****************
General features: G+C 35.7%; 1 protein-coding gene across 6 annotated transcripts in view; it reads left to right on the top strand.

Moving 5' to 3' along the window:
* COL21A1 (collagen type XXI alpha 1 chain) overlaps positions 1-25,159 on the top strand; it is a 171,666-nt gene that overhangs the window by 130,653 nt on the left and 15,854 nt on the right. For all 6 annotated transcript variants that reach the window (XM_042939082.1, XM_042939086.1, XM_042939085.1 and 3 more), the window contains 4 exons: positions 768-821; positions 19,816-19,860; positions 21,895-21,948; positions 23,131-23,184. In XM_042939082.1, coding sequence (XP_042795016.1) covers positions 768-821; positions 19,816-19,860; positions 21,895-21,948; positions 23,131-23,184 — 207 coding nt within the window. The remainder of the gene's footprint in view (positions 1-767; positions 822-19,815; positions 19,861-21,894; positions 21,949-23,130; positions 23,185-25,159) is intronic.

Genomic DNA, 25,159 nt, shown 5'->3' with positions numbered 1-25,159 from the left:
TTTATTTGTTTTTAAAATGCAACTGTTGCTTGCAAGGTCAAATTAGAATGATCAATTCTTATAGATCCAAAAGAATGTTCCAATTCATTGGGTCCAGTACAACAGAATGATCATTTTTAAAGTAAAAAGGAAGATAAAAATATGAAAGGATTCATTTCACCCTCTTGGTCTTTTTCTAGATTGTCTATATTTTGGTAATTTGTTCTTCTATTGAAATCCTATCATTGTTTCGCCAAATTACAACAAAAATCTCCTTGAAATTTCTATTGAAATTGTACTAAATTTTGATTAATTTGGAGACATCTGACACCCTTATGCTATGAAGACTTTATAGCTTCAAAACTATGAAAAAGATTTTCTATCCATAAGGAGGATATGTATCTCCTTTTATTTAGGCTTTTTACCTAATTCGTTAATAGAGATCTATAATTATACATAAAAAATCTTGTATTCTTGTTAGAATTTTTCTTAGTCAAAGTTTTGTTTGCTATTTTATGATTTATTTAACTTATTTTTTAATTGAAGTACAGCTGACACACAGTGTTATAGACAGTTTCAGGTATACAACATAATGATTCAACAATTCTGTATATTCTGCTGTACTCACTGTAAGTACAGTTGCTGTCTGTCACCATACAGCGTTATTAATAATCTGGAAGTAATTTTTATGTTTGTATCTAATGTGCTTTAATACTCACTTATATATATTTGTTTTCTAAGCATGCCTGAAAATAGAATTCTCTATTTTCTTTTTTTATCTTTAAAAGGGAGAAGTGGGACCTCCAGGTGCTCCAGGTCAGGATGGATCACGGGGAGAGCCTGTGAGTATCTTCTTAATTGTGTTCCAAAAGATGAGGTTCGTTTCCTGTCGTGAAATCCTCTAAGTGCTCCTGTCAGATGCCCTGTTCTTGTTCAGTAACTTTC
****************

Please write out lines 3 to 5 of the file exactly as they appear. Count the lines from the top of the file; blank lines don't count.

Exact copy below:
* COL21A1 (collagen type XXI alpha 1 chain) overlaps positions 1-25,159 on the top strand; it is a 171,666-nt gene that overhangs the window by 130,653 nt on the left and 15,854 nt on the right. For all 6 annotated transcript variants that reach the window (XM_042939082.1, XM_042939086.1, XM_042939085.1 and 3 more), the window contains 4 exons: positions 768-821; positions 19,816-19,860; positions 21,895-21,948; positions 23,131-23,184. In XM_042939082.1, coding sequence (XP_042795016.1) covers positions 768-821; positions 19,816-19,860; positions 21,895-21,948; positions 23,131-23,184 — 207 coding nt within the window. The remainder of the gene's footprint in view (positions 1-767; positions 822-19,815; positions 19,861-21,894; positions 21,949-23,130; positions 23,185-25,159) is intronic.

Genomic DNA, 25,159 nt, shown 5'->3' with positions numbered 1-25,159 from the left:
TTTATTTGTTTTTAAAATGCAACTGTTGCTTGCAAGGTCAAATTAGAATGATCAATTCTTATAGATCCAAAAGAATGTTCCAATTCATTGGGTCCAGTACAACAGAATGATCATTTTTAAAGTAAAAAGGAAGATAAAAATATGAAAGGATTCATTTCACCCTCTTGGTCTTTTTCTAGATTGTCTATATTTTGGTAATTTGTTCTTCTATTGAAATCCTATCATTGTTTCGCCAAATTACAACAAAAATCTCCTTGAAATTTCTATTGAAATTGTACTAAATTTTGATTAATTTGGAGACATCTGACACCCTTATGCTATGAAGACTTTATAGCTTCAAAACTATGAAAAAGATTTTCTATCCATAAGGAGGATATGTATCTCCTTTTATTTAGGCTTTTTACCTAATTCGTTAATAGAGATCTATAATTATACATAAAAAATCTTGTATTCTTGTTAGAATTTTTCTTAGTCAAAGTTTTGTTTGCTATTTTATGATTTATTTAACTTATTTTTTAATTGAAGTACAGCTGACACACAGTGTTATAGACAGTTTCAGGTATACAACATAATGATTCAACAATTCTGTATATTCTGCTGTACTCACTGTAAGTACAGTTGCTGTCTGTCACCATACAGCGTTATTAATAATCTGGAAGTAATTTTTATGTTTGTATCTAATGTGCTTTAATACTCACTTATATATATTTGTTTTCTAAGCATGCCTGAAAATAGAATTCTCTATTTTCTTTTTTTATCTTTAAAAGGGAGAAGTGGGACCTCCAGGTGCTCCAGGTCAGGATGGATCACGGGGAGAGCCTGTGAGTATCTTCTTAATTGTGTTCCAAAAGATGAGGTTCGTTTCCTGTCGTGAAATCCTCTAAGTGCTCCTGTCAGATGCCCTGTTCTTGTTCAGTAACTTTC